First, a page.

Vertically aligned carbon nanotubes growing from catalytic nanoparticles (gold color) on a silicon wafer on top of a heating stage (red glow). Diffusion of acetylene (black molecules) through the gas phase to the catalytic sites determines the growth rate in a cold-wall showerhead reactor. Image by Adam Samuel Connell/LLNL.
Lawrence Livermore National Laboratory (LLNL) scientists are scaling up the production of vertically aligned single-walled carbon nanotubes (SWCNT) that could revolutionize diverse commercial products ranging from rechargeable batteries, automotive parts and sporting goods to boat hulls and water filters. The research appears in the journal Carbon.
Most CNT production today is used in bulk composite materials and thin films, which rely on unorganized CNT architectures. For many uses, organized CNT architectures such as vertically aligned forests provide important advantages for exploiting the properties of individual CNTs in macroscopic systems.
“Robust synthesis of vertically-aligned carbon nanotubes at large scale is required to accelerate deployment of numerous cutting-edge devices to emerging commercial applications,” said LLNL scientist and lead author Francesco Fornasiero. “To address this need, we demonstrated that the structural characteristics of single-walled CNTs produced at wafer scale in a growth regime dominated by bulk diffusion of the gaseous carbon precursor are remarkably invariant over a broad range of process conditions.”
The team found that the vertically oriented SWCNTs retained very high quality when increasing precursor concentration (the initial carbon) up to 30-fold, the catalyst substrate area from 1 cm2 to 180 cm2, growth pressure from 20 to 790 Mbar and gas flowrates up to 8-fold.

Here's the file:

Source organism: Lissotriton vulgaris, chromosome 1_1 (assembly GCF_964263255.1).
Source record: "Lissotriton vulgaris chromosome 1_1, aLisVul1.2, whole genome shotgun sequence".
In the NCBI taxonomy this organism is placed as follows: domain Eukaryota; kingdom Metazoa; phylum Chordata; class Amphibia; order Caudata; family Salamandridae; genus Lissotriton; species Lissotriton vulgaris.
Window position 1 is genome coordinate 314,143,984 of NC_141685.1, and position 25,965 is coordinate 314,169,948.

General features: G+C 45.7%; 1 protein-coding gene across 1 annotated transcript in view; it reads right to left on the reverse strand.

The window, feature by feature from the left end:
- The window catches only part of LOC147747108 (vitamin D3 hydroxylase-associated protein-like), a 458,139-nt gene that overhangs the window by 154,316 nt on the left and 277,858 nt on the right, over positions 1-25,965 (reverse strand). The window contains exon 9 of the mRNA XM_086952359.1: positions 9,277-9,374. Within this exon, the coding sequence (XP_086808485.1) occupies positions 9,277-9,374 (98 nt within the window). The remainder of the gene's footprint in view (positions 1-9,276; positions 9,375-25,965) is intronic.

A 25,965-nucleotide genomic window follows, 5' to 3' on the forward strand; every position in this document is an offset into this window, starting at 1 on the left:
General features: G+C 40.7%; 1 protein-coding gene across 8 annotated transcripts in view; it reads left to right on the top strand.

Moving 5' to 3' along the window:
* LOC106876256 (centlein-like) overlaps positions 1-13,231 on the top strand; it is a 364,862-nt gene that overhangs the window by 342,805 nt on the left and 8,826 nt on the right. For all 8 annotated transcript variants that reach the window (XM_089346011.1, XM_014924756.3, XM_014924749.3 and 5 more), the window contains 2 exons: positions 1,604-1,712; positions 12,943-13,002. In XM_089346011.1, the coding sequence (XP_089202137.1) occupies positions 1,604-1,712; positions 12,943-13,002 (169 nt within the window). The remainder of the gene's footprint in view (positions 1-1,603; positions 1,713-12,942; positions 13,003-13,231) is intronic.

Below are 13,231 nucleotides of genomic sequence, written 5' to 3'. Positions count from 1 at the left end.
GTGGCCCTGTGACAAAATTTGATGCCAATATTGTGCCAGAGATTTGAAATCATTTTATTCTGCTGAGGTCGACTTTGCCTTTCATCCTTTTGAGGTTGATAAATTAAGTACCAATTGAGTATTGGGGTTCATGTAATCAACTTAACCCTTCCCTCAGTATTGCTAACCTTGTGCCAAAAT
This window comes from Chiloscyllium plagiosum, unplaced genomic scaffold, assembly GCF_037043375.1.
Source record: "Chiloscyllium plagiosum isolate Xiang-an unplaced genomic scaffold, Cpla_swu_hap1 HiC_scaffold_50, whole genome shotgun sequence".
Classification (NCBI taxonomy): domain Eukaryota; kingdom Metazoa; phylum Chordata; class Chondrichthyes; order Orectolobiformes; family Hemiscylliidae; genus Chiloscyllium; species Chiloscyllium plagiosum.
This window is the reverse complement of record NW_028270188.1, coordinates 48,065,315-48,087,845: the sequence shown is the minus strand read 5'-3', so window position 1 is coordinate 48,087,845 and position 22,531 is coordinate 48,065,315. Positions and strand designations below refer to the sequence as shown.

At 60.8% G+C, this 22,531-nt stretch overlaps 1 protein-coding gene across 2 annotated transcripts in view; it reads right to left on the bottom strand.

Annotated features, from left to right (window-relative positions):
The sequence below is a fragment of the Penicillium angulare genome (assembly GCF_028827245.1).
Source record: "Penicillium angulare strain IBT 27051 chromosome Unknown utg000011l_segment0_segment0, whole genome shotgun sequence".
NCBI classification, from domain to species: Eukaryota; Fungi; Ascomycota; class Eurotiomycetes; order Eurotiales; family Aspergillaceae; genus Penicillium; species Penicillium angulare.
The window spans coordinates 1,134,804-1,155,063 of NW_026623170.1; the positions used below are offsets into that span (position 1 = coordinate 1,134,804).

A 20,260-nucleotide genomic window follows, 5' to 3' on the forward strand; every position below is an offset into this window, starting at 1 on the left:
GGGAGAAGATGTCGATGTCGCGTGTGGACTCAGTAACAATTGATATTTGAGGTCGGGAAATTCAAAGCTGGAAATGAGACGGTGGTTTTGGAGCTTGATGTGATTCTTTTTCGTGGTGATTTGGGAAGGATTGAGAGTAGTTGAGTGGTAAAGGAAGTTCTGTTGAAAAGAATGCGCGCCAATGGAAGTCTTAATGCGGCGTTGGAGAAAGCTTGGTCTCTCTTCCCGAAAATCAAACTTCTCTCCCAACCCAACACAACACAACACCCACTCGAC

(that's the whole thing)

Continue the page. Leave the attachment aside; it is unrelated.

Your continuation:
LLNL scientists derived a kinetics model that shows the growth kinetics can be accelerated by using a lighter bath gas to aid precursor diffusion, and that byproduct formation, which becomes progressively more important at higher growth pressure, could be greatly mitigated by using a hydrogen-free growth environment. The model also indicates that appropriate choice of the CNT growth recipe and fluid dynamics conditions can increase the production throughput by 6-fold and the carbon conversion efficiency to higher than 90%.
“These model projections, along with the remarkably conserved structure of the CNT forests over a wide range of synthesis conditions, suggest that a bulk-diffusion-limited growth regime may facilitate preservation of vertically aligned CNT-based device performance during scale up,” said LLNL scientist and first author Sei Jin Park.
The team concluded that operating in a growth regime that is quantitatively described by a simple CNT growth kinetics model can facilitate process optimization and lead to a more rapid deployment of cutting-edge vertically-aligned CNT applications.
Applications include lithium-ion batteries, thermal interfaces, water purification, supercapacitors, breathable fabrics and sensors.
Other LLNL authors are Kathleen Moyer-Vanderburgh, Steven Buchsbaum, Eric Meshot, Melinda Jue and Kuang Jen Wu. The work is funded by the Chemical and Biological Technologies Department of the Defense Threat Reduction Agency.
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